TORONTO (Reuters) - The Royal Canadian Mounted Police (RCMP) said on Monday it will not reopen its bomb analysis center that was closed in April, rejecting a call to do so from a national law enforcement advocacy group that warned of a growing “threat of terrorism.”
The Canadian Association of Police Governance passed a resolution in favor of the bomb center, which analyzed bomb data and how to handle explosives, on Sunday at its annual general meeting.
The resolution was passed less than a week after an alleged Islamic State supporter detonated an explosive device and was killed in a police raid in Strathroy, a town in southwestern Ontario.
Harold Pfleiderer, a spokesman for the RCMP, which ran the Canadian Bomb Data Centre (CBDC), called it a “small program” and said an external panel deemed it to be of low importance compared with other police operations.
“As stewards of public funds, we routinely review our programs to measure their effectiveness and value-for-money in keeping Canadians safe,” Pfleiderer said in an email.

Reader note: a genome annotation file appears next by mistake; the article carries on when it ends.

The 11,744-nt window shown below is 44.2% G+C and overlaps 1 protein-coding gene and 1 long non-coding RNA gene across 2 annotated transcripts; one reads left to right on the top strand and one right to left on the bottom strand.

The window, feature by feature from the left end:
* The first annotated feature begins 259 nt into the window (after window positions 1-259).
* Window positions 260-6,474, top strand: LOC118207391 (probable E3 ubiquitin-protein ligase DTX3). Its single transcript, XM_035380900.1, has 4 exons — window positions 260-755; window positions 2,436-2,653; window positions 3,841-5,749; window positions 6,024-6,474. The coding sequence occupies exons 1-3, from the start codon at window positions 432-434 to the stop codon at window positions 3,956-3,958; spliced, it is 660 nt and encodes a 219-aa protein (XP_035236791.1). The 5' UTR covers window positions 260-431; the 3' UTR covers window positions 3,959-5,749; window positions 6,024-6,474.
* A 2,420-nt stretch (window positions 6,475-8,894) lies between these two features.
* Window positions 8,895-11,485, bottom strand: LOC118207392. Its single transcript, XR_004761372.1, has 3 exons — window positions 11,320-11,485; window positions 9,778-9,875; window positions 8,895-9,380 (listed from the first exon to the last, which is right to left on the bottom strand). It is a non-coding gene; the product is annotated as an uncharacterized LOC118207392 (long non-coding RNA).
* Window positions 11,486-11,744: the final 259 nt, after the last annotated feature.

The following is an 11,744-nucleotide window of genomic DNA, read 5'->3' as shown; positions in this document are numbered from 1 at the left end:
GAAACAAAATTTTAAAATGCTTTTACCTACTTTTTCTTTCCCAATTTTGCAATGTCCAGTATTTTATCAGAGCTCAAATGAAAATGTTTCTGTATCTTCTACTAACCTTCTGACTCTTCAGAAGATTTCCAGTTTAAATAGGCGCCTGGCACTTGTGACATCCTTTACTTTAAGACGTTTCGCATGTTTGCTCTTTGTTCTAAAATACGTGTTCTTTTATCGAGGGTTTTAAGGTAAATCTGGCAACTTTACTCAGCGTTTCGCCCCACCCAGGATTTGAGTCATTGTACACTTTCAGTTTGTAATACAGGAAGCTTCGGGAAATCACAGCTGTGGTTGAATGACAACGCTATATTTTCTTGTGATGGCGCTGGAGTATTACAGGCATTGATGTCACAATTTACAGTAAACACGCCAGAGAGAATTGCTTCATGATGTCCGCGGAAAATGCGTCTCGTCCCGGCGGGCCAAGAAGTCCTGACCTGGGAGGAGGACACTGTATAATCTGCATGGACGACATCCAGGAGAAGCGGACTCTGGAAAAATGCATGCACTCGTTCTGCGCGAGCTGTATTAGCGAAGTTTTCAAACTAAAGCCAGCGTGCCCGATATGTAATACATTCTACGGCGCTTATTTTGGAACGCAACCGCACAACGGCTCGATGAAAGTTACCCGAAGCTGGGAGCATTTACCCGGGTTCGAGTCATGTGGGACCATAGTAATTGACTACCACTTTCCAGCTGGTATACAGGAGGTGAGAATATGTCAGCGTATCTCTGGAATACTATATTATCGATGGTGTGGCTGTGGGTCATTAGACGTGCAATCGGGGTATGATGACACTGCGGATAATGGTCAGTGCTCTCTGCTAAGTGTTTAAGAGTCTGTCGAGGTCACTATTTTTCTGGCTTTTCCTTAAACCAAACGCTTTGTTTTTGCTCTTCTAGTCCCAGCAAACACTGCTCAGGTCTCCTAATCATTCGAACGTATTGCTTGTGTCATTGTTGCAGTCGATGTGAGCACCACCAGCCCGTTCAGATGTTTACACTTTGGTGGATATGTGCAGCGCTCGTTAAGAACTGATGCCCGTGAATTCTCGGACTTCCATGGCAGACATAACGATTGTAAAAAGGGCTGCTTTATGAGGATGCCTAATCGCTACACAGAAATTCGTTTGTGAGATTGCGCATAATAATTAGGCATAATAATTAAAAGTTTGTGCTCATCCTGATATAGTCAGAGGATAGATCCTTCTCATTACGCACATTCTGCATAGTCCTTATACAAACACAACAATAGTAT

The center also provided assistance and coordination to police forces dealing with bombs and explosives, according to the RCMP.
Sunday’s resolution argued that the center’s responsibilities now fall to individual police forces, which do not have the same level of coordination and expertise.
Pfleiderer said the explosive disposal community in Canada is small and its members maintain regular contact.
“Some of the core services formerly provided by the CBDC will be absorbed into other areas of the RCMP,” he added.
Terrorism offences in Canada more than doubled last year to 173 alleged incidents, up from 76 in 2014, according to July data from Statistics Canada, citing police information.
In October 2014, a Canadian Muslim convert shot and killed a soldier at Ottawa’s national war memorial before launching an attack on the Canadian Parliament. The same week, another convert ran down two soldiers in Quebec, killing one.
Reporting by Ethan Lou; Editing by Alan Crosby